Found what you're looking for?

  • Start learning 29% faster today
  • 150,000+ documents available
  • Just £6.99 a month

Not the one? Search for your essay title...
  • Join over 1.2 million students every month
  • Accelerate your learning by 29%
  • Unlimited access from just £6.99 per month

See related essaysSee related essays

Related GCSE Britain 1905-1951 essays

  1. Why did women fail to gain the vote between 1900-1914?

    Traditionally Liberal Government would back away from military conflict in the favour of more peaceful methods to negotiate peace. Therefore, when in 1914 the Liberals under Prime Minister Asquith lead Britain into war on August 3rd 1914, Britain immediately responded with a degree of varied outrage as to the Liberal Party's foreign policy.

  2. Why Didn't Women Get the Vote in 1914?

    Many violent acts broke out between the suffragettes and policemen, which gained the suffragettes sympathy as they had been attacked and assaulted in many ways but also made people realise how determined and violent they were continuing to be and so still weren't willing to trust them with having the vote.

  1. Women and the Vote

    These are significant increases. Source F has quite a few limitations that restrict from giving us more information. It shows a woman working in a munitions factory contributing to the British war effort, however the poster does not show how much work this woman did.

  2. How and why did women get the vote in Britain?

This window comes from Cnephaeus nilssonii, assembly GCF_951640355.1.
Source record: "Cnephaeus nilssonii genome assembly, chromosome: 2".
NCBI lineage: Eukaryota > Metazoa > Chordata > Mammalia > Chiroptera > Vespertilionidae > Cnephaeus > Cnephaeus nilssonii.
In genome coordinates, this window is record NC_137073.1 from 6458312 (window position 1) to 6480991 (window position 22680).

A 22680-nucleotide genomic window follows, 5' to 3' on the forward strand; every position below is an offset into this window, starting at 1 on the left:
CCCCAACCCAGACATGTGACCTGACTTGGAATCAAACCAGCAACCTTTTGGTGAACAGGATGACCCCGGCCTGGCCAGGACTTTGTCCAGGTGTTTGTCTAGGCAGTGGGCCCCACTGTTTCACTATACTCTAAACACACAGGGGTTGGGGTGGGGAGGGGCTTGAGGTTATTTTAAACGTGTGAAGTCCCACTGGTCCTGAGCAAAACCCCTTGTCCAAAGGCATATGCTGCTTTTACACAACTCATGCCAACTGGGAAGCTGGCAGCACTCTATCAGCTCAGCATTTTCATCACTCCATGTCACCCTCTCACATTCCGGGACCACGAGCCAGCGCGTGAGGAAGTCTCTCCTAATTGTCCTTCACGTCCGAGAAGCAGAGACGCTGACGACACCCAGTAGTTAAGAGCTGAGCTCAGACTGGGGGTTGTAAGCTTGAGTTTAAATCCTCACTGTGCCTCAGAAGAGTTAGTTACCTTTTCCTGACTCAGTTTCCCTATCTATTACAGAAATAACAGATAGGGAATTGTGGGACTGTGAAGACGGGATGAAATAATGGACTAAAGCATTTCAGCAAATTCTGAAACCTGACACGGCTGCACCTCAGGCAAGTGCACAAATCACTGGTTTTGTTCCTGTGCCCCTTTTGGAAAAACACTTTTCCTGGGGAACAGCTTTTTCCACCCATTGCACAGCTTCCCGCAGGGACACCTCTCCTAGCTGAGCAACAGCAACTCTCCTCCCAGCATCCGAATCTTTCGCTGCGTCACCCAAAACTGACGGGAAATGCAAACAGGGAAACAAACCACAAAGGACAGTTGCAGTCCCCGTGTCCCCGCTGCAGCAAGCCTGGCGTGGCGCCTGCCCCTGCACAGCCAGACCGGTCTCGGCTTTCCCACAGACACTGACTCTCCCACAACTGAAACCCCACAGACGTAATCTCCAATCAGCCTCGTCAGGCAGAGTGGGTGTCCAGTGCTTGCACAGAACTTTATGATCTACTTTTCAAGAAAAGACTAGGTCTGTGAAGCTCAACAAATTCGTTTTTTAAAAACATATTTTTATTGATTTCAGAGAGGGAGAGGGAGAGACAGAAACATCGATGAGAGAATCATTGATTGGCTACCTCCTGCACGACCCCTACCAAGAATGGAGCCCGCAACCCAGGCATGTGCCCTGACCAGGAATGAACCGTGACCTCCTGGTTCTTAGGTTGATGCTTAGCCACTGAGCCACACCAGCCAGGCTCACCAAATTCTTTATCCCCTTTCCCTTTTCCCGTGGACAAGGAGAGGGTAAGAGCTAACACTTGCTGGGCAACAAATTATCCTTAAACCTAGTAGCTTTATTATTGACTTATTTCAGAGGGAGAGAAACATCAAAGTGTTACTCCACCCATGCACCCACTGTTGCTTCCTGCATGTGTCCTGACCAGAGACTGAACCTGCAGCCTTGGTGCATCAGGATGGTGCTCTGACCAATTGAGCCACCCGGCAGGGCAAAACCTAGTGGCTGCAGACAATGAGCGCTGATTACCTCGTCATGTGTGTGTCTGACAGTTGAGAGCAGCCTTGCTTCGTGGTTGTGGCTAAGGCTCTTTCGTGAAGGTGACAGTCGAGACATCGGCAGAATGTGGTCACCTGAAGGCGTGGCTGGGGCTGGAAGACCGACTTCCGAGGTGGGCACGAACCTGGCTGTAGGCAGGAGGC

Meanwhile the WSPU were staining the clean picture of women the NUWSS were painting by protesting outside the house of commons which led to their arrest. They also disrupted by-elections by causing an uproar as MPs were speaking. The actions of the WSPU provided ammunition for those opposed to votes

  1. The struggle for the emancipation of women. - WHY did women get the vote ...

    for women to start working and also how much young women were eager to help the war effort. Also during the war lots of military jobs opened up for women, from 1917 women were allowed to join the Women's Auxiliary Army Corps the W.A.A.C.

  2. What did women do during the war help get them the vote.

    But also in the source he says how he now believes "women's suffrage should be given". He then goes on to say that he believes they should be government the right to vote as "for three years the suffragettes", had not "restarted that horrible campaign of violence", which they had before the war.

  1. Explain why women failed to get the vote between 1900 and 1914.

    There were two women's movements campaigning for the vote. They were the National Union of Women's Suffrage Societies (NUWSS), also known as the Suffragists, and the Women's Social and Political Union (WSPU), also known as the Suffragettes. Firstly, the NUWSS lead by Millicent Fawcett, started in 1897.

  2. Why women did not get the vote before 1914.

    Caroline though her contacts got George a job as a magistrate from a man called lord Melbourne (later to become the prime minister in 1835). The beating continued after Caroline's kindness so she started making regular visits to escape her problems, to lord Melbourne when the lord became Prime Minister

  • Over 160,000 pieces
    of student written work
  • Annotated by
    experienced teachers
  • Ideas and feedback to
    improve your own work